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Baseball: Another victory for two-sport standouts

When Tyler Schultz of Lakewood signed with San Francisco for baseball on Wednesday, it was another small victory for two-sport standouts.

Schultz also is the starting quarterback for Lakewood's 8-1 football team, having thrown 26 touchdown passes and one interception. There are still lots of people who say you can hurt your scholarship chances by not focusing year-round on a single sport.

But thankfully, athletes keep proving people wrong. Schultz is also a top catcher in baseball.

-- Eric Sondheimer

Comments () | Archives (6)

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Sam Fernando Valle

This is very, very important topic. I Remember when High School was exciting because of all the choices available to me. 1,2, 3,4 sports a year! Clubs, electives,dances. Today, the kid's got to take the 13 core subjects required for NCAA, practice his one sport year round and god forbid your trying to acheive a 3.5 GPA or higher without being a genius. Someone provide a list of these coaches like the Marmonte League BB coach mentioned by the Ziphound so parents can be aware and make better choices.

Tim Schultz

Ziphoud-Well said. It takes a special athlete these days to not just endure the physical rigors of two sports (in this case, baseball & football), but to deal with the emotional/phsychological demands of the "push & pull" from both programs. Having two incredible coaching staffs that can flex and accept the desires of the athlete and respect that he/she will give both sports 100% of what they got, day in & day out, is crucial. For anyone who is in this situation, I can tell you that it is very helpful to converse with coaches from both programs and set the expectations up front. We were blessed to have two incredible coaching staffs that worked with my son to make this happen. The end result...everybody won!


I'd like to relate a comment I heard during a parents meeting at our high school for baseball. The coach talked about how the first several weeks after the holidays were hard on the players due to the difficult conditioning they would be asked to do. He followed that up by saying that didn't include the football players. He knew they would show up for the early practices in shape and stronger than the one sport players.


I totally agree with the importance of having a supportive coach when the athletes either have a second sport, or even a key role in choir, band or academic pursuits. It seems like the private school coaches are more flexible this way because they are committed to building well rounded people, not just narrowly specialized athletes.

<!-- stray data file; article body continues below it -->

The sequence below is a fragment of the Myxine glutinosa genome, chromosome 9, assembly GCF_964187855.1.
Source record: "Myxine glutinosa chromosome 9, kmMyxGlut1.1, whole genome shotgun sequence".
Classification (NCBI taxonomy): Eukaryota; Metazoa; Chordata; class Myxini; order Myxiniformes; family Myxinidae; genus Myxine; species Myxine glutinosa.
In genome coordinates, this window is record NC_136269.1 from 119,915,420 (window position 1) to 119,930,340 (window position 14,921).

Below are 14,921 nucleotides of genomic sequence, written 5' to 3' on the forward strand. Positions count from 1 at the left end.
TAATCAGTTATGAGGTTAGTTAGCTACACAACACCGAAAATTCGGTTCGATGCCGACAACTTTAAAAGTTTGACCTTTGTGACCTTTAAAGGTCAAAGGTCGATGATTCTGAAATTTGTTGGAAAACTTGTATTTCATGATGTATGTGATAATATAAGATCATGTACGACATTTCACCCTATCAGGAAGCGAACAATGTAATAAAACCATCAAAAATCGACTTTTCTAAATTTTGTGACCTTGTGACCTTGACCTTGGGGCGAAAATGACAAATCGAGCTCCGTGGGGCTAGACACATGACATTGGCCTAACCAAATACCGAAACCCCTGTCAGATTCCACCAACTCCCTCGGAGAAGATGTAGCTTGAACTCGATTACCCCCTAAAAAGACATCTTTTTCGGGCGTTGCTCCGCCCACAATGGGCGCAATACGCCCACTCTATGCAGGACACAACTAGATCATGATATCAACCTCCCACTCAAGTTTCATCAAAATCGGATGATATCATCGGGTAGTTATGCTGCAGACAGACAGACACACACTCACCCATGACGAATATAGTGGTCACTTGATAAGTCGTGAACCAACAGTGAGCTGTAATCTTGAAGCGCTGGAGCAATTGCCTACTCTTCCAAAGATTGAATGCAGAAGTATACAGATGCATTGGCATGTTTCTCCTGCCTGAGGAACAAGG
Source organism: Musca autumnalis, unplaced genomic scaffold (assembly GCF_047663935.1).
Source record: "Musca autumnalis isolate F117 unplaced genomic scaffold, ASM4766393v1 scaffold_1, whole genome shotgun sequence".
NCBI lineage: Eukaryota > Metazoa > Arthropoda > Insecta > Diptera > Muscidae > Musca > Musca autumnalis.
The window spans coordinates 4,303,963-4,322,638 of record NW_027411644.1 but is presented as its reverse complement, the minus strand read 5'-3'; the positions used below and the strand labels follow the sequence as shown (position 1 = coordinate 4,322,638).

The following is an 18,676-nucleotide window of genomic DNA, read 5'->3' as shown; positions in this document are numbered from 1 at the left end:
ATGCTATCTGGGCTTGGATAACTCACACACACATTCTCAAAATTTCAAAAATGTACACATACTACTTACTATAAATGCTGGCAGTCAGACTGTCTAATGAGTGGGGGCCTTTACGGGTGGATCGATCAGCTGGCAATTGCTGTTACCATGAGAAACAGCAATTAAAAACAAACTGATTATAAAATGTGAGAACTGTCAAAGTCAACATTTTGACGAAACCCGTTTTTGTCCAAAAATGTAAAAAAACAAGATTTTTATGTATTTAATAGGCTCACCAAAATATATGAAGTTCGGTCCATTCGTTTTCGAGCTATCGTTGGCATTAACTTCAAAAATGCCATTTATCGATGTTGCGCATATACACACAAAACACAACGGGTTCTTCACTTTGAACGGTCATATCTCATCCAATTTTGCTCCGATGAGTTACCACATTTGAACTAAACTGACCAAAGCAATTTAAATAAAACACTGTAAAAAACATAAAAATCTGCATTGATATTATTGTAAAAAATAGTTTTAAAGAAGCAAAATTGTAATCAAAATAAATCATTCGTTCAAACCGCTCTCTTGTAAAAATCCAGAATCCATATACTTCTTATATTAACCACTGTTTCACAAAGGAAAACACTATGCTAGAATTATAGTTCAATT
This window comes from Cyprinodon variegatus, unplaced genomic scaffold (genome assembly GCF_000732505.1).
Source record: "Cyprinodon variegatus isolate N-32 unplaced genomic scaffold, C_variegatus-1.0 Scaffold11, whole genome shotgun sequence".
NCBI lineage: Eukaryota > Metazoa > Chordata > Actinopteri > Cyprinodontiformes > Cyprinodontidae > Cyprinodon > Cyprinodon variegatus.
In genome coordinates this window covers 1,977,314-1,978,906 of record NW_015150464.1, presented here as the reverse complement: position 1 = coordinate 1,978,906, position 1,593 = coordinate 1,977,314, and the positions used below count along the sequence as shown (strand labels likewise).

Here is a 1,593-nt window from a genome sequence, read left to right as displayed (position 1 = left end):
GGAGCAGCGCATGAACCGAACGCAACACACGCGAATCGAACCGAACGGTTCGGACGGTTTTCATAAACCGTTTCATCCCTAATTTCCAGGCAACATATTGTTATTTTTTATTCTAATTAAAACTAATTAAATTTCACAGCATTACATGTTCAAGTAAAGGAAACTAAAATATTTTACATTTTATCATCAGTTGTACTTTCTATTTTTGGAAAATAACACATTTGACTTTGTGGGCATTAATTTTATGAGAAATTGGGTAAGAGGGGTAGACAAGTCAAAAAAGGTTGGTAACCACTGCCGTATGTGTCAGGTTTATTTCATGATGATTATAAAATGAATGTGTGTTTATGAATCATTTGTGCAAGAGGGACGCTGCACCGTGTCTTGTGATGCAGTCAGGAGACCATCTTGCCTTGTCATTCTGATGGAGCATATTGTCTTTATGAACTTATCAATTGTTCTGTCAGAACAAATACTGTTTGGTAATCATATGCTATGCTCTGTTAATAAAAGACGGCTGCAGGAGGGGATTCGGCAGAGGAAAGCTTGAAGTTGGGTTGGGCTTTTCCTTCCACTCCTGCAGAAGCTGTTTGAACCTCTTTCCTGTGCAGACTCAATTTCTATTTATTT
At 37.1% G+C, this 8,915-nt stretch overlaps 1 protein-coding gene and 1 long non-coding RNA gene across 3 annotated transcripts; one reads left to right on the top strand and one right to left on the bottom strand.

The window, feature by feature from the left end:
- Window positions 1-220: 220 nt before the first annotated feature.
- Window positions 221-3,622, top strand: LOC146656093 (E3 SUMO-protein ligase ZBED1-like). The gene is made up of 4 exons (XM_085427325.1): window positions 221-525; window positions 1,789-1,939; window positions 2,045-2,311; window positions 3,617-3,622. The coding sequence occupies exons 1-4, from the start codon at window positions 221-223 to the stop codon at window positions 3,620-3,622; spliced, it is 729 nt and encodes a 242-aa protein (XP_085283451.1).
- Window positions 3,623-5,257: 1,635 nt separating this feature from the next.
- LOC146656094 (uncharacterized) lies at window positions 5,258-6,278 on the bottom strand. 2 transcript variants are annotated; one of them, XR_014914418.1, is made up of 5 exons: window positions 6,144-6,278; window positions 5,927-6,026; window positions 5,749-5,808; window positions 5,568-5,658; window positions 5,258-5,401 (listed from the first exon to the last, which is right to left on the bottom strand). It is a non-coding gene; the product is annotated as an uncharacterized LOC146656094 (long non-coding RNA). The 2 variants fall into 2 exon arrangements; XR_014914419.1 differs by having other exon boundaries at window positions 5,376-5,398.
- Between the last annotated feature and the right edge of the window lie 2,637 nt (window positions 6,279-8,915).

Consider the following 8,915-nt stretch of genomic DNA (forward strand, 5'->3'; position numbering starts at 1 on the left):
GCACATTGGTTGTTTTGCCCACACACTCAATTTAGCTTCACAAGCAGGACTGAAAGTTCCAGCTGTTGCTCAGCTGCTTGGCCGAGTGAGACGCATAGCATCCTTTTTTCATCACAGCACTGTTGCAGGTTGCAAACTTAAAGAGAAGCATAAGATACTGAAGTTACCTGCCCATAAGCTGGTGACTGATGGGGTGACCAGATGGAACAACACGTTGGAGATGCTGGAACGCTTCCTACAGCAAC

Here in the Marmonte league, there are a number of two sport (football and baseball) athletes. One of the head Marmonte baseball coaches runs his program expecting 100% "loyalty" from his players (by that I mean year-round participation in VIBL, fall league, trips out of state, and of course spring season). For those who have other sport interests, they suffer ridicule. For example, in one baseball game where a two-sport athlete was not having a good at bat, I heard this coach say for many to hear, "I hate these damn football players". He just doesn't respect the fact that these athletes want to do more than play baseball 12 months a year for him. Myopia and selfishness on display for sure.


Kids should not be forced or pressured into playing just one sport unless that's iswhatthey choose. Let them experience everything. They might not get a college offer in one sport, but could in another.

Mike Guardabascio

Goes to show you how critical coach support is. Coach Mac at Lakewood never penalized Tyler for participating in Connie Mack tournaments and showcases even during August when the football team was practicing; him allowing Tyler room to pursue his dream of playing college baseball means that Tyler gets what he wanted most, and Mac gets a QB with a 26-1 QB/INT ratio. Talk about a win-win.


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